It’s best to read this review while listening to Louis Armstrong’s song “Go Down Moses,” which I randomly hummed the whole two weeks Biscuit and I were reading Moses, Man of the Mountain by Zora Neale Hurston.
Hurston’s rewrite of the religious story of Exodus was not popular when it was published, nor is it widely read today. However, I would argue that Moses, Man of the Mountain is a great place to start if you’re interested in Hurston but feeling hesitant. You get Hurston’s classic voice, full of idioms and humor. You’ll see parallels to folk tales that come out of the African American south that make Hurston’s writing so engaging. But, you’ll do all that without the oftentimes confusing dialect she uses in novels like Their Eyes Were Watching God, which is where most readers start (and finish) with Hurston.
In case you aren’t familiar with the Exodus story (I only knew bits and pieces), let me give you a brief summary of Moses, Man of the Mountain. The pharaoh of Egypt claims that 300 years ago Hebrews came to Egypt to help another (unnamed) group oppress Egyptians. The Egyptians freed themselves, and instead of killing the Hebrews like they should, they kept them on as slaves, who should be grateful. As a method of population control, the pharaoh’s guards start killing all babies born male. When Moses is born, his parents hide his birth and eventually decide to send the baby down river in a basket for a chance to avoid horrible death. The pharaoh’s daughter, whose husband and child recently died, finds the basket, keeps the baby, and raises Moses as her own, not knowing he’s Hebrew.
After becoming a war leader and living a life of luxury as a prince of Egypt, Moses’s heritage is outed by his birth sister, Miriam, when she goes to the palace asking for “her brother.” Fleeing Egypt, Moses ends up in Midian, where he befriends a chief and marries the chief’s daughter. If only Moses could live happily there. God speaks to Moses through a burning bush, telling Moses that he has chosen the Hebrews to become new worshipers. All they need to do is escape Egypt, end up in the promised land, and worship their new God. Sounds easy enough.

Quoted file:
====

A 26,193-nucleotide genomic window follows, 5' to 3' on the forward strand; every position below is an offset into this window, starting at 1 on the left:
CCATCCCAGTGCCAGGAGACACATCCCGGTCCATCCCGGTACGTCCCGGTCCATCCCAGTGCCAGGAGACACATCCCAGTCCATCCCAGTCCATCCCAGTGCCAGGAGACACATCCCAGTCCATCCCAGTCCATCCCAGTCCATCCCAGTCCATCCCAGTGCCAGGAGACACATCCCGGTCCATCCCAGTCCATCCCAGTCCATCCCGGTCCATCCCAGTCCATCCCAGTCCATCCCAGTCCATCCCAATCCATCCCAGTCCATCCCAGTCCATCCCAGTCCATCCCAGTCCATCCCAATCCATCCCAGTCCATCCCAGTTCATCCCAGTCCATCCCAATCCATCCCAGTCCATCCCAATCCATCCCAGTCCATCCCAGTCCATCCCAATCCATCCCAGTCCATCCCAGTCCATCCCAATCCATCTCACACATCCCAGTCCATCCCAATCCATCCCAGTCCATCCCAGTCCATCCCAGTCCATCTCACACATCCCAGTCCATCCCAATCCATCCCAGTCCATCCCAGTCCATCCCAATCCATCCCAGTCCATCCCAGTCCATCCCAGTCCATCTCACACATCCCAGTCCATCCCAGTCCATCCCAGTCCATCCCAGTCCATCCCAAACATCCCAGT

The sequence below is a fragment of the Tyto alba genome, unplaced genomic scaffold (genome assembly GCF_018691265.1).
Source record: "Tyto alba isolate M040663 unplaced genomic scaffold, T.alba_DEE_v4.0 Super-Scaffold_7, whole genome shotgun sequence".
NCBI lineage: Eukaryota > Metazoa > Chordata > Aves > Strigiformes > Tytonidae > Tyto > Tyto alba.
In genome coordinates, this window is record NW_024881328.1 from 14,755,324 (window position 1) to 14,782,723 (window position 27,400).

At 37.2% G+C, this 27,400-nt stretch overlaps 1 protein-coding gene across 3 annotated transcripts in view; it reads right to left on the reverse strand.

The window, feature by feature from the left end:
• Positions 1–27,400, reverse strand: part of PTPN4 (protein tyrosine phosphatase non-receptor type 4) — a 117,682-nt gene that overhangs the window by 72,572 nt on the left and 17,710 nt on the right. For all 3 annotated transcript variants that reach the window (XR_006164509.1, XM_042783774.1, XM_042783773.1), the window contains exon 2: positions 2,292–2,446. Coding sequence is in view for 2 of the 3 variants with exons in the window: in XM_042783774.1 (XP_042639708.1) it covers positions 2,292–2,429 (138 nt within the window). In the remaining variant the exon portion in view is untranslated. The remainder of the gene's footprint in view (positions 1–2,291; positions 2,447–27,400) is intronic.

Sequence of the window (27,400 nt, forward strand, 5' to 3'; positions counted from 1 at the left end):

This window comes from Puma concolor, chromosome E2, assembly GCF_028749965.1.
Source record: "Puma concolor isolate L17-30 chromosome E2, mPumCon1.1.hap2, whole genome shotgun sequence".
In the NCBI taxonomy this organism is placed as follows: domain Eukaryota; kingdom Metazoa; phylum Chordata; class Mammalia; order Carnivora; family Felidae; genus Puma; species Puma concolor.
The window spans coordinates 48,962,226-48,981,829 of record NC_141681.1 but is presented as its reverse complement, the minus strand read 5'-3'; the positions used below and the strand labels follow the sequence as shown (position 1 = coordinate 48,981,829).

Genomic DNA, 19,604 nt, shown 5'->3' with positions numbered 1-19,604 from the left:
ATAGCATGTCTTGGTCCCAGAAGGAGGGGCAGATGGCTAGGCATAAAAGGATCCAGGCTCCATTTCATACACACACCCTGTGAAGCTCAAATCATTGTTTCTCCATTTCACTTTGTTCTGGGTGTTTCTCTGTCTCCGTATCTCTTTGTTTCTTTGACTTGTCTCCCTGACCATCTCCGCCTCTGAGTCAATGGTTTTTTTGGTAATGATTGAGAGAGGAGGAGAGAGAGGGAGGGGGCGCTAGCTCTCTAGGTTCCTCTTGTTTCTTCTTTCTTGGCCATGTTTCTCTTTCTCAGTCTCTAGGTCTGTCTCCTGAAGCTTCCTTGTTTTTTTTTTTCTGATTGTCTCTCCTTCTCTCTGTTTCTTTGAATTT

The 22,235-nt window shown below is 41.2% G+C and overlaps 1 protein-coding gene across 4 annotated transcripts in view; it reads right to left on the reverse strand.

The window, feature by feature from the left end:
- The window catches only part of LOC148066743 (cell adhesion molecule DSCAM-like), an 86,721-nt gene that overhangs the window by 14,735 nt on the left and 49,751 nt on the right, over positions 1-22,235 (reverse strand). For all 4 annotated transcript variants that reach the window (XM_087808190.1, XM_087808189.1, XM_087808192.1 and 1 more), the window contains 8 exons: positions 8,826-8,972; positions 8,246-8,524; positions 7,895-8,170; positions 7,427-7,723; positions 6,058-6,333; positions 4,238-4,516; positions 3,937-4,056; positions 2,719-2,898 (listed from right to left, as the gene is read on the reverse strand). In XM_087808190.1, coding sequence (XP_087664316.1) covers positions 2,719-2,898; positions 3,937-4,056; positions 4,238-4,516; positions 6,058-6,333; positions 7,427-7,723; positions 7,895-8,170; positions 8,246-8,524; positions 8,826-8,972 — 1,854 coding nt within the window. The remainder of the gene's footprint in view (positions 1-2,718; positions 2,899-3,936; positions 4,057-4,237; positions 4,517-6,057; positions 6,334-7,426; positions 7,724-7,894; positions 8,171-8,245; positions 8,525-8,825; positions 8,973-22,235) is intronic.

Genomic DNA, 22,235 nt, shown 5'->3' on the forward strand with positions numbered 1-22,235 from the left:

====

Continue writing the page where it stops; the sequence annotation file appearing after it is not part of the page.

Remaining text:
You may have heard the story of Moses and Exodus in totality or parts. The pharaoh, the burning bush, ten plagues, parting the Red Sea, wandering for forty years — pop culture has made certain that you’ve at least heard allusions to these stories. Because Moses leading God’s chosen people out of Egypt is so well know, Zora Neale Hurston was able to reconfigure Exodus in her own unique way.
I’m not a person of faith and yet I enjoyed Moses, Man of the Mountain. Hurston’s talent for constructing an enjoyable tale is unparalleled. If you’re like me and avoid Christian fiction because it doesn’t speak to you, you’ll still have a good time with Moses. For instance, when God surprises Moses by speaking through a burning bush, God tells Moses to take off his shoes. Didn’t Moses know he’s on holy ground? But instead of reading like a demand for holy reverence, Hurston’s God reads more like a grandma scolding her grandbaby for being careless and wearing shoes on the floor she just mopped.
More than a simple parable, Hurston’s novel seems to ask readers across time to reflect on the present. As Moses leads the Hebrews out of Egypt, they complain incessantly, saying that slavery was better than whatever Moses talked them into. The Hebrew’s feelings reminded me of Reconstruction-era activist Booker T. Washington’s notion that while slaves in the U.S. were first happy to learn of the Emancipation Proclamation, their second thought was how much they would miss their Master and Missus and weren’t sure they wanted to leave the plantation if the future was unknown (Up From Slavery). Similarly, Moses argues that all newly-freed slaves needed to do was pull themselves up by their bootstraps (another Washington idea behind his entrepreneurial spirit) and quit complaining, saying they did not leave slavery to be happy, but to be free. And freedom isn’t just the leaving part; it’s an action:
“This freedom is a funny thing,” he told them. “It ain’t something permanent like rocks and hills. It’s like manna; you just got to keep on gathering it fresh every day. If you don’t, one day you’re going to find you ain’t got none no more.”
And across the years I’m reminded of the January 6th attack on the United States capitol building. Were we complacent in our freedom, assuming it was there without doing the work of maintaining decency and democracy?
Part of the democratic process is electing leaders rather than figureheads. Moses must reiterate to Miriam, a prophetess Hebrew to whom Hebrews turned in Egypt, and Aaron, who helped Moses speak to the pharaoh, that their actions do not justify titles, riches, and a higher seat. God does not speak to them, and they are not ready to be leaders, for they know not what one is:
The question before the house is, how much are you going to be worth to the people on this journey, not how much the people are going to be worth to you. And leaders have to be people who give things up. They ain’t made out of people who grab things.
Compare Moses’s advice to Ted Cruz leaving his freezing constituents. And Donald Trump’s demand for unquestioning loyalty. And Marcus Garvey turning himself into the “Provisional President of Africa.”
Overall, I really enjoyed my experience reading Moses, Man of the Mountain. I talked to several people, including a rabbi and a minister, about Exodus, gabbed about portrayals in film, like the famous Ten Commandments with Charlton Heston, and reflected a great deal on history and society. Hurston’s novel would make an excellent book club pick, too, for all the conversation it provides. While writing this review, I argued a good deal with myself and can hear the counterarguments already — likely the reason it took my so long to write all this.